After performing the IP audit, one can then develop a rational plan of protection, deciding to patent certain ideas and protect others as trade secrets, depending upon the types of factors described above. Of course, those factors are not exhaustive. For example, one may wish to also examine the laws in various jurisdictions to learn the precise availability and requirements of trade secrets, non-competition agreements, injunctive relief, and the like, to ensure that legal protection will be adequate. By acting in such a manner, one can ensure that a company’s secrets will receive the most appropriate means of protection.


For assistance with trade secrets, please contact a Taiwan business lawyer.

3 thoughts on “Patent v. Trade Secret: Which is better?

  1. My experience is trade secret is always a better way provided you have proper system in place and type of manufacturing. If your manufacturing process is complex and compartmentalized and you only have one or two individuals who know process and materials from A to Z then trade secret will work as long as you protect those individuals and process has certain subtle aspects.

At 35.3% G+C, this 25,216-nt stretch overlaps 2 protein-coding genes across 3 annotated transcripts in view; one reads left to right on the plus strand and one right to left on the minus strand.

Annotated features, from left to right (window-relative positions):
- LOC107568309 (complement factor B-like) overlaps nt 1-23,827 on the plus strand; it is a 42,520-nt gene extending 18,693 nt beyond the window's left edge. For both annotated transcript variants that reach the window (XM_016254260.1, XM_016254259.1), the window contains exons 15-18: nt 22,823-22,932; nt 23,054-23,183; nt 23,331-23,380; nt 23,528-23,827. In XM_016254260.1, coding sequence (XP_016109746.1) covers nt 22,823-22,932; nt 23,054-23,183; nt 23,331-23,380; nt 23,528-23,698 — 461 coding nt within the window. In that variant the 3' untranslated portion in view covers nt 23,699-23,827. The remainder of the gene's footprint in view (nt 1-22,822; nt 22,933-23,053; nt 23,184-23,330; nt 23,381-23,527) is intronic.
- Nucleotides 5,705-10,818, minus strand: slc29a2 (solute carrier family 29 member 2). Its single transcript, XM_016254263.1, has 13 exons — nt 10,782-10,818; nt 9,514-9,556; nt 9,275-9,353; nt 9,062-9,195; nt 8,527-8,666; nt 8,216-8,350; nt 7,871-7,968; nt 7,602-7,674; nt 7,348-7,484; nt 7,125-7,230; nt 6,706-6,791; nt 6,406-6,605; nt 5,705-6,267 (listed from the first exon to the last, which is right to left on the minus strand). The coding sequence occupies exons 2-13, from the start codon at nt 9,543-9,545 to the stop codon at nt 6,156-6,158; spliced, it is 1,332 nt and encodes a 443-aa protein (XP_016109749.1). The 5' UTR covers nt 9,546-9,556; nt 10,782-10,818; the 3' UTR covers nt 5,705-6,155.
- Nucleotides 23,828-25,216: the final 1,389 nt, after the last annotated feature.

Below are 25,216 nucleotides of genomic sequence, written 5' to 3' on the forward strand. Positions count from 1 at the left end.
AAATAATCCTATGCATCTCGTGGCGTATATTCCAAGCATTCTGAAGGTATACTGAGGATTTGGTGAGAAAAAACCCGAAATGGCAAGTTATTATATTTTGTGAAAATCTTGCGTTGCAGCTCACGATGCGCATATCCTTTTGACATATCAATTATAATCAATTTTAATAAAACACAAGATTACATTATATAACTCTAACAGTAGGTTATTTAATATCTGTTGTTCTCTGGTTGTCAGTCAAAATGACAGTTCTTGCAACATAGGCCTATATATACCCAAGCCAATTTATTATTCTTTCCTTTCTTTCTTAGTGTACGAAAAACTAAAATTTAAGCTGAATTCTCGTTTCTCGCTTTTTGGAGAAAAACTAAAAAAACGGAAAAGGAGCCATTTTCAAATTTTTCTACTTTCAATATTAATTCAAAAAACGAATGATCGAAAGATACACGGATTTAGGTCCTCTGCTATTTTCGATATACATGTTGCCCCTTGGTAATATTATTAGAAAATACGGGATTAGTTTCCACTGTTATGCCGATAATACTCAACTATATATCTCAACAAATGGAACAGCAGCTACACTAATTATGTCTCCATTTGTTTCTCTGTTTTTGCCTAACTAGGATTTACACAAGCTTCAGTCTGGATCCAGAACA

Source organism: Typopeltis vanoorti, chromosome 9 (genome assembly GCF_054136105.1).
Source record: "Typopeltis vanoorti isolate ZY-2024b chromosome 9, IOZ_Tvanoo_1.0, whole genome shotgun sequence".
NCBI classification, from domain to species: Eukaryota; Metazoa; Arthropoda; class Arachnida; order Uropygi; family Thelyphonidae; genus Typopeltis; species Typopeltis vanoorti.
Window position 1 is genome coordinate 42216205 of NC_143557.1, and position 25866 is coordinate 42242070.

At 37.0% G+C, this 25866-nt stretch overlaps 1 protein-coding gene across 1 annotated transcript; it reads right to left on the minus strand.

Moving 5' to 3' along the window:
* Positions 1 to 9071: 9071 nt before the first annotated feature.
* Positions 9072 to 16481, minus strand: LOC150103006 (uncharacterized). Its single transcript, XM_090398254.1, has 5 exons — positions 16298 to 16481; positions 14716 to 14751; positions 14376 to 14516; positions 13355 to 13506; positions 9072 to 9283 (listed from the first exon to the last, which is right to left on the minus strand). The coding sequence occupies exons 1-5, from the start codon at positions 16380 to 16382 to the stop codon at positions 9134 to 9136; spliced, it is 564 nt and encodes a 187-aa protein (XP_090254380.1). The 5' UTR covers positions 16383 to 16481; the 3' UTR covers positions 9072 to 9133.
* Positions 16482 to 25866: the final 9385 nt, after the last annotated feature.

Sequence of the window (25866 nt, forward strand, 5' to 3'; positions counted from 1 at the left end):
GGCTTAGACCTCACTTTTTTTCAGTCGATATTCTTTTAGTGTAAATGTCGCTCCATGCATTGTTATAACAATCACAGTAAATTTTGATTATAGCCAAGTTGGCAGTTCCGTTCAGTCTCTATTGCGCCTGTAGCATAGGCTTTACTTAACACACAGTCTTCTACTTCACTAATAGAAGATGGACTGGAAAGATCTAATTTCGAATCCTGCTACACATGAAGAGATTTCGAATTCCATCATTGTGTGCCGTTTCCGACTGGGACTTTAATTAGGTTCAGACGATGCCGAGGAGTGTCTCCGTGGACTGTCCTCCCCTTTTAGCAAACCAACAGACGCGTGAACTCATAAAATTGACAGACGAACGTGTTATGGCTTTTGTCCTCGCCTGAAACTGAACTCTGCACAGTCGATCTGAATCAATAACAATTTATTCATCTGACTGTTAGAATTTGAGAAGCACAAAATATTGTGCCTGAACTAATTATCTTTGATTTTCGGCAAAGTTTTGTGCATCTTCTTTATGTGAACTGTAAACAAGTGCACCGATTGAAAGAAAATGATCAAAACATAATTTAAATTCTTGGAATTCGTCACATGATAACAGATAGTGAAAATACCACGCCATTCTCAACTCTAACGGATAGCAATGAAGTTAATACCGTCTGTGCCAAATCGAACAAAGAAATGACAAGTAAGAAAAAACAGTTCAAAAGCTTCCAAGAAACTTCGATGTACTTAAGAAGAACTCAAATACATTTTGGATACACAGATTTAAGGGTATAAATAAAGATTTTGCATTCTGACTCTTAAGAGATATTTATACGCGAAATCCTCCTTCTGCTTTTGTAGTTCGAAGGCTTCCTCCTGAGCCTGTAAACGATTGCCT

2. My experience is that:
    a) most companies protect their products with patents (claims that protect the actual commercial product/process/use) and at the same time the real product inside the thousands/hundreds/dozens of choices in the patent remains secret.
    b) i have the same experience as a). I go for both…. That does not go against patent law (not even in US obligation to “best way to perform the invention” -at the time of filing…”) Nowhere it is said that the product in the market must be explicitly claimed or disclosed in the patent!!!

  3. Thanks Chris for the excellent article on patents v. trade secrets! I’d say that a company should go for both, based on a sound review of the company know-how and IP assets. The paradox is however that handling a trade secret requires more attention and care than patents. When deciding to apply for a patent, there’s a beaten path to follow and experts either in the company or at patent firms that do the job. Documenting a trade secret and keeping it secret requires a lot of work. If the in-house skills are missing, please contact us patent professionals, we are well equipped also to handle trade secrets.